Our Father, who lives in the heavens,
May Your name be kept holy.
May Your Kingdom come,
May Your will be done,
On earth just like it’s done in Your presence.
Give us this day our daily bread
And forgive our sins
As we forgive those who sin against us.
Don’t bring us to the times of trial,
But deliver us from the evil one.
Following Jesus is not an invitation to pretend that the world is wonderful and perfect, and that nothing bad will ever happen to you again. Headlines sing a loud song to this illusion. Neither is following Jesus an excuse to believe that the whole world is going to hell in a handbasket, and so our main task is to be patient and wait until we die and go and meet Jesus somewhere in the sky.
The truth is somewhere in the middle, and it’s also hinted at by this line in the prayer.
It’s not strange that Jesus would leave us these words, because he knew “times of trial” intimately. Consider:
- Though we don’t know when exactly, we know that Jesus’ earthly father, Joseph is out of the story fairly quickly. The assumption is that he has died, leaving Mary and her children at risk socially and economically. He wasn’t one of the “insiders”.
- His ministry begins with 40 days in the desert, culminating with a confrontation/temptation with Satan.
- He experiences constant surveillance and opposition from the religious authorities in Judea.
- His ministry was marked by a constant confrontation with evil spirits.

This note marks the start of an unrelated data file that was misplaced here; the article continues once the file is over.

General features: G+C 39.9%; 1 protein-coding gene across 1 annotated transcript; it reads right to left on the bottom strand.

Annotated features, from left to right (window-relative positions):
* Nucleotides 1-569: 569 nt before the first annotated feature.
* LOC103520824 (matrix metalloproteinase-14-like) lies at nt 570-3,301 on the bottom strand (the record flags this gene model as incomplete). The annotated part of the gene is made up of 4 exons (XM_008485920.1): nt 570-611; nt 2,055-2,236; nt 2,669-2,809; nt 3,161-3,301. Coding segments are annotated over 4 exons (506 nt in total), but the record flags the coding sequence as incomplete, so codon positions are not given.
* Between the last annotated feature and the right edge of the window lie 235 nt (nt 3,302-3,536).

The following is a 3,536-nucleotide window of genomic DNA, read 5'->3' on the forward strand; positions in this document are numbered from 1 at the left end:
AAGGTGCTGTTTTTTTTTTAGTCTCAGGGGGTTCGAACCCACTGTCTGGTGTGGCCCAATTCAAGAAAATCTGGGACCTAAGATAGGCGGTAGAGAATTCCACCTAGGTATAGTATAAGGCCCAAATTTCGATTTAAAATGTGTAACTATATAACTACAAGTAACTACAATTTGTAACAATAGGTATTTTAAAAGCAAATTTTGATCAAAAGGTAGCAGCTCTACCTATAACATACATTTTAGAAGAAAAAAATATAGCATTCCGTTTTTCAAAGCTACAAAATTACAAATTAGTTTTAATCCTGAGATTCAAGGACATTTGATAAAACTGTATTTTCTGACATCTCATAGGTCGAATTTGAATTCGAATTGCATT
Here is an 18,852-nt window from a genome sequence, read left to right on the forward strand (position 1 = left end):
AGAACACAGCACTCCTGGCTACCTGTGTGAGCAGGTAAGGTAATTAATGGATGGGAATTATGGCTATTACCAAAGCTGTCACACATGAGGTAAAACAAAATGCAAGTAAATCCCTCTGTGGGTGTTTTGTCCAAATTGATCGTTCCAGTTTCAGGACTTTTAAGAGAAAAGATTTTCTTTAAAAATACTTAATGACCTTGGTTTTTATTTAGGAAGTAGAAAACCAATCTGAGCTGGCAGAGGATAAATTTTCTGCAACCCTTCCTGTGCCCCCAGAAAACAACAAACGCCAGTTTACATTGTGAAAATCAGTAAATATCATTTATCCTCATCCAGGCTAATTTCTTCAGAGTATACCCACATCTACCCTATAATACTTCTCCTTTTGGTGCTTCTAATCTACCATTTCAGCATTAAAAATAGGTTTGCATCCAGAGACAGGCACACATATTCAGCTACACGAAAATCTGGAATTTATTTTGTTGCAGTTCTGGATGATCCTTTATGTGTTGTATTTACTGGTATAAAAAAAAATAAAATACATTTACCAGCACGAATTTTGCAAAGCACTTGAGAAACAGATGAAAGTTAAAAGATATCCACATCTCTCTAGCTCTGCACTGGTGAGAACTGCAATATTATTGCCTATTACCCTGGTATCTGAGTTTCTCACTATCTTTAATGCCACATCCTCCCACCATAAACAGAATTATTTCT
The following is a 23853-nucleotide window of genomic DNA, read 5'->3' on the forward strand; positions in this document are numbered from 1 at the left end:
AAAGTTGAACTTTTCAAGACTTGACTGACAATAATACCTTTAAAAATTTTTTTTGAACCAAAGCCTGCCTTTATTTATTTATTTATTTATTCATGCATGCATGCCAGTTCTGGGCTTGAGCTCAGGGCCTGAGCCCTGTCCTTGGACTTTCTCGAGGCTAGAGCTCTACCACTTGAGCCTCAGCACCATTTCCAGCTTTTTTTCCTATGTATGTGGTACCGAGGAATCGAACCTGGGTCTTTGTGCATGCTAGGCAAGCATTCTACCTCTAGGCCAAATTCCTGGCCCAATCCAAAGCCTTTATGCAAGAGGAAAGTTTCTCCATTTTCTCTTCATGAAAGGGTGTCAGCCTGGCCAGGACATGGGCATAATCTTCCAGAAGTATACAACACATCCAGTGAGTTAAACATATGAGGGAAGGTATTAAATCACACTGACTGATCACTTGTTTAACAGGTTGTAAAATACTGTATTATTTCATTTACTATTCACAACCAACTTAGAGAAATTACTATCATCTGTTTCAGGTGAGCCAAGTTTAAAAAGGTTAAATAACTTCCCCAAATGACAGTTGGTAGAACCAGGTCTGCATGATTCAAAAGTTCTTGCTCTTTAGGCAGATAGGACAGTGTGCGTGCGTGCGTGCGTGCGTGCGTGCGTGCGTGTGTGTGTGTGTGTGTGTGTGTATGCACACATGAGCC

- His closest disciples and inner circle consistently misunderstand him.
Jesus knows what the times of trial look like and feel like.
They are the times when we are most susceptible to doubt, to fear, the times when we’re most tempted to give up, to surrender.
To be faced with a trial is to be faced with the temptation to fall, to fail. To pray that we aren’t brought to the “times of trial” is to implicitly acknowledge that they exist, but not necessarily to allow our lives to be governed by them. In the face of the difficulties that Jesus faced, he went about his ministry fully and faithfully, even in Gethsemane when the trials began to be backed by Roman fists and clubs, whips and swords.
If you find yourself in difficulties, understand that Jesus knows all too well what it feels like. He is there with you, and he knows what it feels like.
Ironically, Jesus ultimately confronts the times of trial not with glamourous victory but with blood, sweat, peace and eventually the cross… but that’s for another post.
What about you? What does it mean to pray, “don’t bring us to the times of trial” (or more traditionally, “lead us not into temptation.”?